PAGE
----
May 11, 2021
Dennis DeYoung Shares “The Last Guitar Hero,” ft. Tom Morello — New (and Final) Album ’26 East, Vol. 2′ Out 6/11
May 11, 2021
Donovan Celebrates 75th Birthday with “I Am the Shaman” Music Video Directed by David Lynch
May 11, 2021
Monsters of Rock Cruise 2022: Alice Cooper, Queensrÿche, Cinderella’s Tom Keifer, Skid Row, Lit, L.A. Guns, Many More (Tix Onsale Now)
May 10, 2021
‘Standing In The Doorway: Chrissie Hynde Sings Bob Dylan’ Out 5/21 Digitally and 8/20 on CD/LP
May 10, 2021
Ann Wilson Details New Vinyl Release of Pre-Heart Band The Daybreaks’ Original 1969 EP
May 10, 2021
Watch Foo Fighters + AC/DC’s Brian Johnson Play “Back in Black” for Global Citizen’s VAX Live Event
May 10, 2021
Alex Van Halen Toasts Late Brother Eddie: ‘The View from My Drum Set Will Never Be the Same’
May 7, 2021
Queen Continues ‘The Greatest’ YouTube Series with “Live in 1975 — A Night at the Odeon” (Watch)
May 7, 2021
Coldplay Dances with Alien Holograms in “Higher Power” Video, a Soaring New Song Produced by Max Martin
May 7, 2021
Out Now: Ashe Releases Her Anticipated Debut Full-Length Album, ‘Ashlyn’ (Listen)
Country Joe & The Fish – The Greatest Protest Song of the ’60s? (Interview)
As the Vietnam War escalated in the mid-1960s and more young men were drafted into the military, protest songs became more mainstream. Once a staple of folk music, like Phil Ochs’ I Ain’t Marching Anymore, anti-war songs like Barry McGuire’s Eve of Destruction now hit number one on the Billboard charts.
The 1970 film Woodstock introduced perhaps the era’s greatest protest song: Country Joe and the Fish’s I-Feel-Like-I’m Fixin’-To-Die Rag.
The song is written in the voice of a military recruiter/carnival barker (with an outrageous hurdy-gurdy organ accompaniment) who encourages young men to join the fight, then invites parents to be the first to “have your boy come home in a box.” Its chorus: “Whoopee! We’re all gonna die.”
In an interview with Rock Cellar Magazine, Country Joe McDonald, a Navy vet, said he wrote the song in 1965 for a play about the Vietnam War.
Country Joe McDonald: I just strummed a pattern on my guitar and all of a sudden scribbled out “One, two, three, what are we fightin’ for?” Within 30 minutes at the most I wrote Fixin’-To-Die Rag.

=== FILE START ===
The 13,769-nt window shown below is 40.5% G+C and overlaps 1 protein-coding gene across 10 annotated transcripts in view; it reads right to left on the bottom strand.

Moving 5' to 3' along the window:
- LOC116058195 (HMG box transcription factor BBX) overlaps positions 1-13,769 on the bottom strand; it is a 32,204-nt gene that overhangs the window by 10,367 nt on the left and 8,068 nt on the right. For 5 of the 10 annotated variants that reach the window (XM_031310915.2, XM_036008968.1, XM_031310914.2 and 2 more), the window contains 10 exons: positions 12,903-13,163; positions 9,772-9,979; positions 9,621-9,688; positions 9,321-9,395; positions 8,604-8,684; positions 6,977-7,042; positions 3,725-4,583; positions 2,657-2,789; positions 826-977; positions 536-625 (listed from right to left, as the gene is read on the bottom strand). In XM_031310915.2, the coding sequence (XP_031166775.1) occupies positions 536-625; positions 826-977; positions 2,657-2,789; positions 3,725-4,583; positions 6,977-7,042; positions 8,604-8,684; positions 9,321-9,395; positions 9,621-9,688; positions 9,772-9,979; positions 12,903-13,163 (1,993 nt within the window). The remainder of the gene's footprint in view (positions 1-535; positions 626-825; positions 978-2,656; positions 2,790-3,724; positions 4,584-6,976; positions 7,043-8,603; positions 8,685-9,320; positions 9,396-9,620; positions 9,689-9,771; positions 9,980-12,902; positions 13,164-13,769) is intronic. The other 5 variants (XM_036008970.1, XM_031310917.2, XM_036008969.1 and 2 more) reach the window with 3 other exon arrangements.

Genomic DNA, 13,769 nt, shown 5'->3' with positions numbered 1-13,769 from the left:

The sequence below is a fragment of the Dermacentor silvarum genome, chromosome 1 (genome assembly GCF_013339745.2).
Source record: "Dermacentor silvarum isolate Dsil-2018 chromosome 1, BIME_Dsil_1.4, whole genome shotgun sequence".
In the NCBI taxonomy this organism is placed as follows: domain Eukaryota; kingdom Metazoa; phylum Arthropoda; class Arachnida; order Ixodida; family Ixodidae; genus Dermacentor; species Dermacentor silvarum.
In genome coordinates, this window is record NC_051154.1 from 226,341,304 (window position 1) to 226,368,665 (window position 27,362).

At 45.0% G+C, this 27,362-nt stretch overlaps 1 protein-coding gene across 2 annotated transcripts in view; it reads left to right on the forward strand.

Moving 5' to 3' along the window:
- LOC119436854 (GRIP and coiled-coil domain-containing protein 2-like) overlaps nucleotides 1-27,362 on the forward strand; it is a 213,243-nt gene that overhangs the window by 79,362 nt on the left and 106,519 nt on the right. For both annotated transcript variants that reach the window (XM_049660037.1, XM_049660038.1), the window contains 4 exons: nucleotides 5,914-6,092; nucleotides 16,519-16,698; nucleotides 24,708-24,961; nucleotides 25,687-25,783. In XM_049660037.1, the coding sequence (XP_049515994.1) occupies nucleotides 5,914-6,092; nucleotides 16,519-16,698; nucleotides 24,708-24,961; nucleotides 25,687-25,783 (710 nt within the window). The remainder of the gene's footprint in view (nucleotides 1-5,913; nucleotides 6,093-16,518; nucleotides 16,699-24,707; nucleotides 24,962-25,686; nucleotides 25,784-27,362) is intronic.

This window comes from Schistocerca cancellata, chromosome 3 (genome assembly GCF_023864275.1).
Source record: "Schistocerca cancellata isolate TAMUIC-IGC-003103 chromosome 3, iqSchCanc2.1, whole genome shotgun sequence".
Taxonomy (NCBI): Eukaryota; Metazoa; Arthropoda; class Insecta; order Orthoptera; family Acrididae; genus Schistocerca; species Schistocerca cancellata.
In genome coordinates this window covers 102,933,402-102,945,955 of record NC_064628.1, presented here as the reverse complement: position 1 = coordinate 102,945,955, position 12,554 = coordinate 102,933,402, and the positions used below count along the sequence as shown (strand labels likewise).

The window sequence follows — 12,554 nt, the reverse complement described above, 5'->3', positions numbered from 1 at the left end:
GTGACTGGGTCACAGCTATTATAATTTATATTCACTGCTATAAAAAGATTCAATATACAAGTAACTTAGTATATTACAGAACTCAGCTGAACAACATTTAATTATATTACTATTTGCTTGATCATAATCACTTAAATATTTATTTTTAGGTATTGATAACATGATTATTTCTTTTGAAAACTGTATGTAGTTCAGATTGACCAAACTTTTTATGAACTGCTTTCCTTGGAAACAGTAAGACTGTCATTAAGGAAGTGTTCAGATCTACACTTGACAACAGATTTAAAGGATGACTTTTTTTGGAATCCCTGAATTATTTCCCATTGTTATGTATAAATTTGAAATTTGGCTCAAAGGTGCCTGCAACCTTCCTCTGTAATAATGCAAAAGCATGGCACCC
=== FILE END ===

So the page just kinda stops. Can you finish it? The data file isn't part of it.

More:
Rock Cellar Magazine: Most of the protest songs of the ‘60s were serious, scolding songs like Eve of Destruction. But Fixin’-To-Die had a funny, sarcastic tone. Were you tempted to write something more serious?
CJM: I had written songs about the military before that. At least one I remember was serious in that vein. The big difference with Fixin’-To-Die Rag is that it’s not anti-soldier, it’s from a soldier’s point of view. I had been in the military. The humor is what we call “GI Humor;” black humor.
RCM: It’s always paired with the Fish Cheer. How did the Fish Cheer come about?
CJM: I was in the high school band and we used to play at sporting events and the cheerleaders would always spell out the name of the team. And I remembered that. When were in the studio in 1967 recording I-Feel-Like-I’m-Fixin’-to Die Rag for Vanguard Records, I got the idea that we should give a cheer for ourselves and spell out “Fish.”
There were five people in the group so we each yelled out a letter and then the last person yelled “What’s that spell?” and we overdubbed a crowd cheering “Fish!” and that became known as the Fish Cheer.
And then in 1968, playing the Schaefer Beer Festival in New York’s Central Park, the drummer [Gary “Chicken” Hirsh] got the idea that we should change the Fish Cheer to the “Fuck Cheer.” And from then on we continued to do the Fuck Cheer. And there were repercussions over that.
RCM: What were some of those repercussions?
CJM: We were forbidden to be on the Schaefer Beer Festival again in our lives. And we had been hired by the Ed Sullivan Show and paid in advance. We were not allowed to be on the show and we were told we could keep the money. So we were the only group that was ever paid to stay off the Ed Sullivan Show.
We performed the Fuck Cheer in Worcester, Massachusetts in 1970 and there was a warrant for my arrest issued. I had a trial over me leading the crowd in a lewd and lascivious and wanton cheer. It was later thrown out of court.
RCM: Tell us about Woodstock.
CJM: I was asked one day to just fill in some time on stage because Santana couldn’t get their equipment there on time to go on. They gave me a guitar and I just went up there and after a while I decided that I would do the Fuck Cheer and Fixin’-To-Die Rag and fill in some time for the program. And it was filmed and it was put onto the record and into the movie. Country Joe and the Fish had been hired to perform, I wasn’t scheduled to do anything solo. And that was the event that launched Fixin’-To-Die into the mainstream along with the Fuck Cheer.